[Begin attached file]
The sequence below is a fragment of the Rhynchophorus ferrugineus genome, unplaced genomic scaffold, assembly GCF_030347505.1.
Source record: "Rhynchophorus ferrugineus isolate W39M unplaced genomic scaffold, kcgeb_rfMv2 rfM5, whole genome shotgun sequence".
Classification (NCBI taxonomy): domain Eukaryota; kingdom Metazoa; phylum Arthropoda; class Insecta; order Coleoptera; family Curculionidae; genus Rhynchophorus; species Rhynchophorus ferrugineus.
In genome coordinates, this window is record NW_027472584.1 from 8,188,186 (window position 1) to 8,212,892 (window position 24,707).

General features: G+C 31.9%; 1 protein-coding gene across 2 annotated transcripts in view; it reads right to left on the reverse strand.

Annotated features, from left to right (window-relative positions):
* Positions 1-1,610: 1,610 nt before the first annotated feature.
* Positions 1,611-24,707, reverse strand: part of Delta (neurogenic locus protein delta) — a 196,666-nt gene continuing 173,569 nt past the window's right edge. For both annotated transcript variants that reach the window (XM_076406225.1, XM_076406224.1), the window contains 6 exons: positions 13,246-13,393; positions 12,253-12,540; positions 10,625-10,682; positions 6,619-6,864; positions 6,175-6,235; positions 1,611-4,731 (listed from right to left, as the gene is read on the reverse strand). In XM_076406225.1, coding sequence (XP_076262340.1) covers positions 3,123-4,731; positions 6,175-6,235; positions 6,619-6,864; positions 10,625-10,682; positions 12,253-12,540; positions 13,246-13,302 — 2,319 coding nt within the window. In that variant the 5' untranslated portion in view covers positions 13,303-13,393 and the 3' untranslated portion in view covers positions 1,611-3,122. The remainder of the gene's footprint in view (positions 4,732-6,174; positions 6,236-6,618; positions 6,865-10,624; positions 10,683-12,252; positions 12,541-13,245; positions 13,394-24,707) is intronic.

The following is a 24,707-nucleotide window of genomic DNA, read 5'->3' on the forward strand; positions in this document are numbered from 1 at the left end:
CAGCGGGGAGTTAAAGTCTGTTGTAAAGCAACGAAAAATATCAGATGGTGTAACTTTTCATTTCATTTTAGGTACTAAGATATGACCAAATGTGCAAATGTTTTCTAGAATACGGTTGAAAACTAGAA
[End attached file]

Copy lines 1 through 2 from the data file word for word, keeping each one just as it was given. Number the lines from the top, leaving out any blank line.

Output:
The sequence below is a fragment of the Rhynchophorus ferrugineus genome, unplaced genomic scaffold, assembly GCF_030347505.1.
Source record: "Rhynchophorus ferrugineus isolate W39M unplaced genomic scaffold, kcgeb_rfMv2 rfM5, whole genome shotgun sequence".